“After this two-year period, all producing wells must be connected to the liquids gathering system prior to production unless waived by the BLM AO. Within one year of the signing of this ROD or at such time as production occurs, all other PAPA operators will be required to demonstrate, and within a subsequent one-year period implement, a reduction in VOCs comparable to that obtained by the liquids gathering system as approved by the BLM AO. Installation of a liquids gathering system will meet this requirement. Operators not installing a liquids gathering system must demonstrate a comparable reduction in VOCs.

• “Within 90 days of the signing of this ROD, and on an annual basis thereafter, until such time as BLM and WDEQ deem it is no longer necessary, individual contingency plans will be developed by the Operators with WDEQ-AQD and BLM to address avoidance of winter time ozone exceedances.

Failure to comply by any individual company will result in BLM withholding approvals for that company and/or reducing the pace of development and/or production.”

• The ROD acknowledges groundwater protection – “especially sources of current and future drinking water” – is a major issue and that hydrocarbon detection in wells “is a concern.”

Within three months of the ROD’s signing, the BLM, industry, DEQ Water Quality Division and the Environmental protection Agency will develop an “Interim Groundwater/Aquifer Pollution Prevention, Mitigation and Monitoring Plan” to begin groundwater characterization and fund existing monitoring programs if needed.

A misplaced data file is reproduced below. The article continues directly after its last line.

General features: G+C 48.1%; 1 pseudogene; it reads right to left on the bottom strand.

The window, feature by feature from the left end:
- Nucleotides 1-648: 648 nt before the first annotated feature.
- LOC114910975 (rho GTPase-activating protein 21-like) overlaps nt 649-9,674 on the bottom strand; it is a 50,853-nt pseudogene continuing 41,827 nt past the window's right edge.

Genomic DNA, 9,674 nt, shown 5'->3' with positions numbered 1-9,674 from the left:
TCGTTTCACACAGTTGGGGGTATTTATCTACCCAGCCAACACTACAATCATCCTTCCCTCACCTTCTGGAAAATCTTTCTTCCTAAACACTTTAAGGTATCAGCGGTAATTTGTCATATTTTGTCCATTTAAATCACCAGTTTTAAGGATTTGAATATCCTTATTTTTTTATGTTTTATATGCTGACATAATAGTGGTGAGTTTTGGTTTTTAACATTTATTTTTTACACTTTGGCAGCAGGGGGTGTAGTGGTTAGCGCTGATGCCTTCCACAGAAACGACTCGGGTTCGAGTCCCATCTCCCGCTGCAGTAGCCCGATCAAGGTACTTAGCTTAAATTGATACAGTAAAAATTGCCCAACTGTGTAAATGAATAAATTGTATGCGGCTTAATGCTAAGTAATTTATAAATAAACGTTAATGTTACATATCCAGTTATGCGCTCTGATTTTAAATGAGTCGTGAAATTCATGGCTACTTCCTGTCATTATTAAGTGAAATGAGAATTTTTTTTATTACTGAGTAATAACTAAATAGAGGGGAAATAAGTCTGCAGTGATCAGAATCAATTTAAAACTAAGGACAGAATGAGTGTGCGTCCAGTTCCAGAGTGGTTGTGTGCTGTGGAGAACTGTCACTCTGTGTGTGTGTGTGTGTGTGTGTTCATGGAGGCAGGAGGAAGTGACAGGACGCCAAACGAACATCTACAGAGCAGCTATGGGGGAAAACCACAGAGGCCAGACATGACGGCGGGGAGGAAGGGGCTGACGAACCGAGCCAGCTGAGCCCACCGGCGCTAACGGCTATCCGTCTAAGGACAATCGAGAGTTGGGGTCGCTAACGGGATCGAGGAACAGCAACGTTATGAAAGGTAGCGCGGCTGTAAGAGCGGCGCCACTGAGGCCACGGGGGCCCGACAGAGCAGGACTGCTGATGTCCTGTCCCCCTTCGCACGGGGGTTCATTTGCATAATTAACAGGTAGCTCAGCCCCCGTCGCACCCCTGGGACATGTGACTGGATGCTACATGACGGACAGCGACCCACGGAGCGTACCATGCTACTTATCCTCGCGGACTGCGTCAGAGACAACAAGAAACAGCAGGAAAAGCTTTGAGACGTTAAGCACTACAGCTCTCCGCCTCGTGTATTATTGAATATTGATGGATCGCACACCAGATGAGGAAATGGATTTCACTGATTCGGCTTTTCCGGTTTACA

“BLM will continue to work with the regulatory agencies and the Operators to identify and mitigate causes of contamination,” the ROD says. “This ROD includes increased monitoring and mitigation to further protect groundwater resources.”

Within six months of the ROD’s signing, operators must either show proof that locked backflow-prevention devices are installed on all water supply wells.

Also, “no BLM rights-of-way or other approvals for new industrial water supply wells will be allowed...until the Groundwater Characterization is completed and the causes of the hydrocarbon detections have been determined and effectively mitigated.”

• A Wildlife Monitoring and Mitigation Matrix will set “specific triggers for specific wildlife management responses.” Mule deer, antelope and sage-grouse species and habitat “(are afforded) equal or greater protection” than in the current development by maximizing well-pad drilling to minimize disturbance, allowing orderly systematic development and reducing human presence.

• The $36 million Monitoring and Mitigation Fund will be used to implement appropriate projects such as habitat improvements and to pay for WDEQ-Air Quality Division staff, ambient air monitoring, analysis and reports.